On July 16, 2020, the Court of Justice of the European Union (CJEU) published its decision in the matter of Data Protection Commissioner v. Facebook Ireland and Maximillian Schrems (“Schrems II”). The matter, arising from the transfer of Schrems’ personal data by Facebook Ireland to Facebook Inc. in the United
Articles Discussing Human Resources And Other Workplace Topics.
The National Labor Relations Board (NLRB) recently made several important announcements that impact employers. It released a batch of advice memos detailing advisory attorneys’ answers to discrete COVID-19-related questions raised by field officials. It also ruled on employer rights to search employee property.
The EU-U.S. Privacy Shield program is invalid, the Court of Justice of the European Union (CJEU) declared on July 16, 2020, in the matter of Data Protection Commissioner v. Facebook Ireland and Schrems (C-311/18) (Schrems II).
In fewer than two months, a workplace model several centuries in the making has been rendered essentially extinct in the U.S. and globally.
The National Labor Relations Board (NLRB) General Counsel (GC) has weighed in on several COVID-19-related issues under the National Labor Relations Act (NLRA).
As part of its response to COVID-19, the government of Mexico recently introduced a traffic-light monitoring system that classifies states with the help of four criteria that they must meet before proceeding to the next phase of Mexico’s reopening plan. Below is the map indicating the COVID-19 risk level in
In addition to the potential uses of contact-tracing apps, discussed recently in episode 1 of the Global Solutions series, most employers now conduct some form of employee screening or monitoring to help prevent the spread of COVID-19 in the workplace and protect staff.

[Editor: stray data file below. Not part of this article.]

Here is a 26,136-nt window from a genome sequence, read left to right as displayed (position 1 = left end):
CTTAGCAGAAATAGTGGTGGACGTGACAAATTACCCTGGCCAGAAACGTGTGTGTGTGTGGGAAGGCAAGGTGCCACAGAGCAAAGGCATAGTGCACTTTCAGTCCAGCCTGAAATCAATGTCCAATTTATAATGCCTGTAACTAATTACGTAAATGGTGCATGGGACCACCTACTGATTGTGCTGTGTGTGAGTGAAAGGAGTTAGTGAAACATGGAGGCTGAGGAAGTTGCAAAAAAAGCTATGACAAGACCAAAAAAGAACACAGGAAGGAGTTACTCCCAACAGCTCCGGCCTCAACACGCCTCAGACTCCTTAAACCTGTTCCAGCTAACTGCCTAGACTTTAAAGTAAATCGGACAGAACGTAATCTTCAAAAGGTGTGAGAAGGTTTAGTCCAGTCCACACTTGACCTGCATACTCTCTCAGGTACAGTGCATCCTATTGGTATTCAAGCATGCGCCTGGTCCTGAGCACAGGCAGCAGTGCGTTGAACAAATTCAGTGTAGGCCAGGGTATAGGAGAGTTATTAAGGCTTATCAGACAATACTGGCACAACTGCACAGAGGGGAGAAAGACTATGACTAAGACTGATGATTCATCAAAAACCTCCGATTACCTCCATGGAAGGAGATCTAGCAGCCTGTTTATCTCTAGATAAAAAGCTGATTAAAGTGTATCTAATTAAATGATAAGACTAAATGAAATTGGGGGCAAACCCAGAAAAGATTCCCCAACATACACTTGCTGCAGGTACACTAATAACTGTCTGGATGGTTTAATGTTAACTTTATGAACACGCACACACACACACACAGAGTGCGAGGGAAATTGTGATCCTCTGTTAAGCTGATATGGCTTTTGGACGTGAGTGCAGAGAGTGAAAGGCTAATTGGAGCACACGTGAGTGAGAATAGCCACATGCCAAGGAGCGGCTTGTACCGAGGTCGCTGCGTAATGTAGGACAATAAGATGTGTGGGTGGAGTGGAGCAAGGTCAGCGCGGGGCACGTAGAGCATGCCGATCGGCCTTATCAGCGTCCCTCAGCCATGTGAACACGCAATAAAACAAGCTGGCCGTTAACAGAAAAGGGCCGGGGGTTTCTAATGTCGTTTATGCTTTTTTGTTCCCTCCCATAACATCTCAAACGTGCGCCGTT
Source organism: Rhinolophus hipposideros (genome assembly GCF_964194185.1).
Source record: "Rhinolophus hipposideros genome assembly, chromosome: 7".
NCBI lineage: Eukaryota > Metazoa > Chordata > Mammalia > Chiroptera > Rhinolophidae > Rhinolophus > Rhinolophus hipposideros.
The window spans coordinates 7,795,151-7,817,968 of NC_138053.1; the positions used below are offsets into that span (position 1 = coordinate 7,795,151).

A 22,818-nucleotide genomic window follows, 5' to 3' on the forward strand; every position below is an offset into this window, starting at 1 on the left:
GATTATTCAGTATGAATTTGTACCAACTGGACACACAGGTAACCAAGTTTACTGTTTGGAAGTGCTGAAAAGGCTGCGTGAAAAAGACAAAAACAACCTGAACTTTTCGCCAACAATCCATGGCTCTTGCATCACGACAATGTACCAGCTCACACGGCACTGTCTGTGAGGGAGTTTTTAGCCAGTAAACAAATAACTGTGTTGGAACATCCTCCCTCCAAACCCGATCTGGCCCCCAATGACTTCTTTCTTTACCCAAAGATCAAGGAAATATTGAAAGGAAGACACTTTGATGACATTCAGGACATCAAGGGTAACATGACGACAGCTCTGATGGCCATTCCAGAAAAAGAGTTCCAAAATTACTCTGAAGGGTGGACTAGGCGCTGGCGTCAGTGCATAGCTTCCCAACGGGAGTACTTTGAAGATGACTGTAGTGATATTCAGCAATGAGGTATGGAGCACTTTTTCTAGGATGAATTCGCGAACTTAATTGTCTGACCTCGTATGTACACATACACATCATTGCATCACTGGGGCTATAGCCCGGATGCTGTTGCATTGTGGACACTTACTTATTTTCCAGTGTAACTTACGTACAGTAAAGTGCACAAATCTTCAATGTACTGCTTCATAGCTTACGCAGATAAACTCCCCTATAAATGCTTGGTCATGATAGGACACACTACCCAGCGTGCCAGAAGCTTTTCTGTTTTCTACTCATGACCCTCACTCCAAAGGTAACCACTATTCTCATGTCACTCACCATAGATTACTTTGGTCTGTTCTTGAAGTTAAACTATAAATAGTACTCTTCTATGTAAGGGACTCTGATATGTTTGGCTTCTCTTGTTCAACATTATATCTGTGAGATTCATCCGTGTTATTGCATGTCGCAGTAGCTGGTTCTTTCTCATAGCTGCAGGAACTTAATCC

You can hear the parents wailing across the country (almost like kindergartners on their first day of school), as states begin to announce their plans to keep physical schools closed or alternate between in-school and virtual classes for the upcoming year. The collective parent wail is outmatched only by that
“Behind the Mask” is more than just a Fleetwood Mac album. It’s a science-based recommendation by the U.S. Centers for Disease Control and Prevention (CDC), and even a requirement under a patchwork of state and local laws designed to stem the spread of the coronavirus. But what is an
The U.S. Department of Labor’s federally and state-administered Occupational Safety and Health Administration (“OSHA”) programs across the country receive complaints every day related to COVID-19. OSHA tracks all valid complaints and referrals received since February 1, 2020, with the N-16-COVID-19 additional code, and reports the data daily online at https://www.osha.gov/enforcement/covid-19-data.
COVID-19 related complaints filed with OSHA are on the rise. Nexsen Pruet health care attorney Darra James Coleman offers guidance on what you need to know when facing an OSHA investigation in the video below.
On July 7, 2020, the federal Occupational Safety and Health Administration (OSHA) issued COVID-19 control and prevention guidance for oil and gas industry workers and employers. The guidance supplements OSHA’s interim guidance for the general workforce.
On July 8, 2020, the Internal Revenue Service (IRS) released guidance for employers on reporting qualifying wages paid to employees under the Emergency Paid Sick Leave Act (EPSLA) and Emergency Family and Medical Leave Expansion Act (EFMLEA). Both laws are part of the “phase one” coronavirus legislation, the Families First
On July 16, 2020, Prime Minister Trudeau announced a federal investment of more than $19 billion that will provide support to Canadians through the Safe Restart Agreement. The purpose of the investment is to help Canada’s provinces and territories safely restart their economies and become more resilient to future